The rest of me? Let me think. Ah yes, I have a nose of the usual sort, with a bit of a bump in the middle from a whack with a tennis racket when I was thirteen that seems to have gotten bigger over the years and gives me an arrogant look that, I can assure you, is absolutely not justified. Oh, and I have kind of a smiley mouth that turns up at the corners even when I'm not really smiling, but it makes the patients feel better, so that's okay.
Let me tell you about my marriage to him-who-is-better-not-spoken-of. You'll gather from that, that my ex is not exactly Mr. Popularity around here. Actually, in my high school days, when I was considered fairly cute and a great dancer, I had quite a few boys after me, including "the football hero." I'm sighing as I say this because, as I tell my own daughter now, it gets you nowhere except maybe to the prom.
Anyhow, I was hanging out with this teenage football hero, and oh how I worshiped him. I would have kissed his sweaty feet when he pulled his boots off after the game had he wanted me to. And oddly enough, he was hot for me. So hot, we married right out of high school.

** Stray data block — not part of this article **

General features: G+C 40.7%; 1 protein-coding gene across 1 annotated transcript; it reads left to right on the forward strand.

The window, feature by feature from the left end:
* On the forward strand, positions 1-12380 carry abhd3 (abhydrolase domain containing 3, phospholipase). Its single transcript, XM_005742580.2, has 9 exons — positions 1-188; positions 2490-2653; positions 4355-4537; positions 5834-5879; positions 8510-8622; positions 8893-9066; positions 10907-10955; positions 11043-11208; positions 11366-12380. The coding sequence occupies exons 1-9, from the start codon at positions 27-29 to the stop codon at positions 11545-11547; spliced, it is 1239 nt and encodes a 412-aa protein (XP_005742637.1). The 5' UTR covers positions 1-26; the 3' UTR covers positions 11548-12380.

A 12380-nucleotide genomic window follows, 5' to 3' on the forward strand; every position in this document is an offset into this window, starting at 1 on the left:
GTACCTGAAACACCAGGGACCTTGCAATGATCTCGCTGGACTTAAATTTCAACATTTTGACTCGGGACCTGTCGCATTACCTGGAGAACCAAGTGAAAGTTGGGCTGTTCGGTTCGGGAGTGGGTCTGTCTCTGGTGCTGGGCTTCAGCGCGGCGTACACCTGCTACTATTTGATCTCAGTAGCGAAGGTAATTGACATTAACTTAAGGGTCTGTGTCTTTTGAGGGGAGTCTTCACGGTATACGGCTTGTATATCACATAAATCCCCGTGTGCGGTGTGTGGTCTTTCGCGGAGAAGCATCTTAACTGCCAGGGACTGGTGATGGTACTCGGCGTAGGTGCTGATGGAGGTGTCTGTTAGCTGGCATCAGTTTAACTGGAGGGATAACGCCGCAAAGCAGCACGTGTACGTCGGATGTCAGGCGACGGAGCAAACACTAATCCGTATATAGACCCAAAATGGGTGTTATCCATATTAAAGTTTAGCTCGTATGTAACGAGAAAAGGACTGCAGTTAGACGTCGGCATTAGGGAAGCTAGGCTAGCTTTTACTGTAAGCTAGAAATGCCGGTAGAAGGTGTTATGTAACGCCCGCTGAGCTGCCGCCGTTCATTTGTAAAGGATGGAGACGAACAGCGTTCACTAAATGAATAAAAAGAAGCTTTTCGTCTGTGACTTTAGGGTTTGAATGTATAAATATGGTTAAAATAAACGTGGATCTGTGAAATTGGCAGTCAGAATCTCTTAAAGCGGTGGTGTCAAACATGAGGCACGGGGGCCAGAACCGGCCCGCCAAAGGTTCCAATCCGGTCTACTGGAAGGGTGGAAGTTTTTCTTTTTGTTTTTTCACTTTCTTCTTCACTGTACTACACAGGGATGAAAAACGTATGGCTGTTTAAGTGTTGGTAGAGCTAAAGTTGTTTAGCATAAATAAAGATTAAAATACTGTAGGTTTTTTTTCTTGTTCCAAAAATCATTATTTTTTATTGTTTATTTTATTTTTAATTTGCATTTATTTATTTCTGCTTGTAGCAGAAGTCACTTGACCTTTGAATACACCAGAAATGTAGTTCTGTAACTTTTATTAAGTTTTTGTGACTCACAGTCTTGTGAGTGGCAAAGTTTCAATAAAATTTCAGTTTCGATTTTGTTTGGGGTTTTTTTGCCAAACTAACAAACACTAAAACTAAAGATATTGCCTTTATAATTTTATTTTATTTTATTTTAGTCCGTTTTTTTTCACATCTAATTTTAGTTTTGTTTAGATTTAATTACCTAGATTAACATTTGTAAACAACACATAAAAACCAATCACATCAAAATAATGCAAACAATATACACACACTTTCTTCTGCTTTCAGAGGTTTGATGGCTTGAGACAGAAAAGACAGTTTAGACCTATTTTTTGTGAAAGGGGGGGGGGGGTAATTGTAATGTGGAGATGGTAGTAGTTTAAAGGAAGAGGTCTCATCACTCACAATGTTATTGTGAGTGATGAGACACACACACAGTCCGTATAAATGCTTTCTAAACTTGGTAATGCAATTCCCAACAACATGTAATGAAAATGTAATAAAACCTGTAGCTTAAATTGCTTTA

Then I went off to college, and so did he — me north, him south, though I gather he spent more time in pool-rooms than in class, while I suddenly got this fixation on medicine. I had a goal, he had none. We lasted on and off until, when I was still in med school, I got pregnant. And then he just took off.
That was fourteen years ago. I have never seen him since, and he has never seen his daughter. I divorced him, and I've never taken a cent from him. Not, of course, that he offered. I struggled on through medical school, working and studying, and I raised Livvie by myself. And if you ask is there anything I'm proud of, the answer is yes. I'm proud of Livvie.
I have this picture of her in my mind, silhouetted against the bright sunlight: long skinny legs, big feet in clunky platform shoes, narrow hips, wide shoulders, long giraffe neck, and hair that looks as though it's been run over by a lawn mower, especially when it's tinted green with that spray stuff from the drugstore, which it sometimes is, though usually it's just bleached banana-blond.